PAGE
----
Since optical network becomes more dynamic, complex and transparent, optical performance monitoring (OPM) is indispensable to ensure high quality-of-service and reliable optical networking [1]. Optical signal-to-noise ratio (OSNR) is primarily desired for the OPM implementation for its immediate relationship with the bit error ratio (BER) of fiber optical transmission [2]. Moreover, as for the rapid development of elastic optical network, the digital signal processing (DSP) at the receiver side is sensitive to the used modulation format for various transmission scenarios. Therefore, modulation format identification (MFI) has become a critical task for the OPM implementation [3]. For many techniques realizing the OSNR monitoring and MFI [410], the choose of coherent detection with high sampling rate analog-to-digital converter (ADC) leads to a high cost OPM implementation, which is inconvenient for online real-time monitoring. Alternatively, relying on single one photodetector (PD) to realize the OSNR monitoring for advanced modulation formats is ideally desired. In particular, amplitude histogram (AH) is commonly used, because the AH generated by single PD can be used to statistically analyze the amplitude characteristics of received signal [11]. Recently, OSNR monitoring has been demonstrated by using the AH together with coherent detection for advanced modulation formats [6,7]. For those schemes, the modulation formats to be monitored can be up to polarization-division-multiplexed (PDM) 64-quadrature amplitude modulation (QAM) with the smallest mean-absolute error (MAE) of 1dB. However, as for the single PD direct detection, realizing precise OSNR monitoring by AH is only possible for PDM-16QAM signals with a root-mean-square error (RMSE) of 0.68dB [12]. Since PDM-64QAM will be deployed soon in next-generation long haul fiber optical transmission [13], low cost OSNR monitoring for high-order QAM formats is particularly important. Moreover, the quality of AH generation on the performance of OSNR monitoring has not been comprehensively investigated for high-order QAM formats.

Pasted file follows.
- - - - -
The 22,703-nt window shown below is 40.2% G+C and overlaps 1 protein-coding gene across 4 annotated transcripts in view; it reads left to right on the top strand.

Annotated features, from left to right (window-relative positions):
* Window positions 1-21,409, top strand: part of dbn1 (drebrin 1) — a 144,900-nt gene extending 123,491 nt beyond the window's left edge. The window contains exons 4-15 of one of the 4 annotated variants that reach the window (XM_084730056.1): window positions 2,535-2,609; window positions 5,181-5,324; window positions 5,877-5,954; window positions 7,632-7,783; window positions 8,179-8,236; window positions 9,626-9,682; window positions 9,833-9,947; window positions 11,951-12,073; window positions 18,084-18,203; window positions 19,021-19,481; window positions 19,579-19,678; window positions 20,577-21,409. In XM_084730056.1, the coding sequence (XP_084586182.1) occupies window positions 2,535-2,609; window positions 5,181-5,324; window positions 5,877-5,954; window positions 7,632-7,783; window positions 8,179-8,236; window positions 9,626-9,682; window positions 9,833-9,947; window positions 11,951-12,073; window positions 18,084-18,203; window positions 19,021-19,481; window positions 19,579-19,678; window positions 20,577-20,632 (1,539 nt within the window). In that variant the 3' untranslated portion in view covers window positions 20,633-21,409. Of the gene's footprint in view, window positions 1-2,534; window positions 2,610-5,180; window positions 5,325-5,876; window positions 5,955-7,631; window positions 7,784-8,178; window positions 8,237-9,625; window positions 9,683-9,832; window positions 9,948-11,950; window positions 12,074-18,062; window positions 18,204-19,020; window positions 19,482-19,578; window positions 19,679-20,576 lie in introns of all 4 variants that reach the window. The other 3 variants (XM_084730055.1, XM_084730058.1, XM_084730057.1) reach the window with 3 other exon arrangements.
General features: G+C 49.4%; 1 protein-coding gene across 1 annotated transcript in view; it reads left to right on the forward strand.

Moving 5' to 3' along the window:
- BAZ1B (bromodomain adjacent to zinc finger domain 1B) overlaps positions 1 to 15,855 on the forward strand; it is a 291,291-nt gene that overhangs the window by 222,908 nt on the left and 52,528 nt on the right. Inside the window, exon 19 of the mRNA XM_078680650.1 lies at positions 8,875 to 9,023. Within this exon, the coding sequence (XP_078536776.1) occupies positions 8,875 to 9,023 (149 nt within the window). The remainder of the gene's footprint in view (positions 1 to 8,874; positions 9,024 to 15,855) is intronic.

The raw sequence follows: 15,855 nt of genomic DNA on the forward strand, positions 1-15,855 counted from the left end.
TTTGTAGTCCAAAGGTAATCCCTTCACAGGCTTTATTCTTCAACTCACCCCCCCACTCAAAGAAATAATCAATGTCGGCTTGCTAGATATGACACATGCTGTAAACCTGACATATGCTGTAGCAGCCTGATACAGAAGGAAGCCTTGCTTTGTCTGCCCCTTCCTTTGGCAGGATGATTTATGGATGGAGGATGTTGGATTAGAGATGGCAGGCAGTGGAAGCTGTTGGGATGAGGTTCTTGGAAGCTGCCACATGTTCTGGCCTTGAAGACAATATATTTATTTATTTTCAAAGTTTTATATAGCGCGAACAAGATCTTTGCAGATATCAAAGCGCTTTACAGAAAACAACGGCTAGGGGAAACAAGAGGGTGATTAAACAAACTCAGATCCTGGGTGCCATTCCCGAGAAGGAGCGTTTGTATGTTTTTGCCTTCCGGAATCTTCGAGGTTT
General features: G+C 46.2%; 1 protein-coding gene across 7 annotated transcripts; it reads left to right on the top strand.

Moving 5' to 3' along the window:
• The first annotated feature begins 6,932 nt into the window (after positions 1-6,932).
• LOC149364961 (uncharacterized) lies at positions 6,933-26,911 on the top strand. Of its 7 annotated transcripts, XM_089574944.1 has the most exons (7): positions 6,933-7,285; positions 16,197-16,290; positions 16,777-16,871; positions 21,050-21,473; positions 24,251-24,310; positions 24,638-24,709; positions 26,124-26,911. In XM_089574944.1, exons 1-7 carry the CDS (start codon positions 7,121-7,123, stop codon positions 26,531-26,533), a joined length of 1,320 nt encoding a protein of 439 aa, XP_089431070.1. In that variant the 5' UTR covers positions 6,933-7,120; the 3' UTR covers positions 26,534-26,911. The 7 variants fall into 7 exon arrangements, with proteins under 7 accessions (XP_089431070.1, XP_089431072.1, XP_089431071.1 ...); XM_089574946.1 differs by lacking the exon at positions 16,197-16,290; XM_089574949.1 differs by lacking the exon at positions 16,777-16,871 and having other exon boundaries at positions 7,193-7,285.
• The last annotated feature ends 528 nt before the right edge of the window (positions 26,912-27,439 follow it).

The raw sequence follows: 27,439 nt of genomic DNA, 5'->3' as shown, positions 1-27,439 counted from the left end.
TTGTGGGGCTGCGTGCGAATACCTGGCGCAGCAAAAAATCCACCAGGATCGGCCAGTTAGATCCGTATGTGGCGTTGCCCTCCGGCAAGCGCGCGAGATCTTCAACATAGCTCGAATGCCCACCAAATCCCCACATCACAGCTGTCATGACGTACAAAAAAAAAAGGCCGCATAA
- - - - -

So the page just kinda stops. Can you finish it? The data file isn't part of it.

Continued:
Machine learning technique has been widely used in the OPM, due to its powerful autonomous learning capabilities [14,15]. However, as for the multi-task OPM, these methods have the disadvantage of requiring either multiple deep neural networks (DNNs) or other machine learning algorithms, in order to separately realize MFI and OSNR monitoring, leading to high calculation complexity and slow response [6,7,16]. Recently, we have demonstrated a multi-task DNN (MT-DNN) for joint OSNR monitoring and MFI from directly detected PDM-QAM signals [13]. However, MT-DNN needs to realize multiple tasks simultaneously, leading to a huge training cost. Moreover, as for all existing machine learning enabled OPM techniques [410], when the condition of transmission link varies, huge number of new training samples and epochs are compulsory to manage DNN correct operation, leading to heavy time consumption and less flexibility. Recently, transfer learning (TL) has been proposed for optical network [17,18]. By adjusting the weight of neurons based on the previous knowledge instead of random initialization, TL can greatly reduce the use of training samples to 35% for the DNN-based OSNR monitoring [17]. However, such method can only realize the OSNR monitoring by knowledge transfer between different experimental scenarios. Generally, in comparison with the experimental data, the simulation data have the advantages of easy generation and elastic acquisition. Therefore, it is possible to reduce the requested experimental samples and epochs for the MT-DNN enabled OPM, by the TL from simulation to experiment.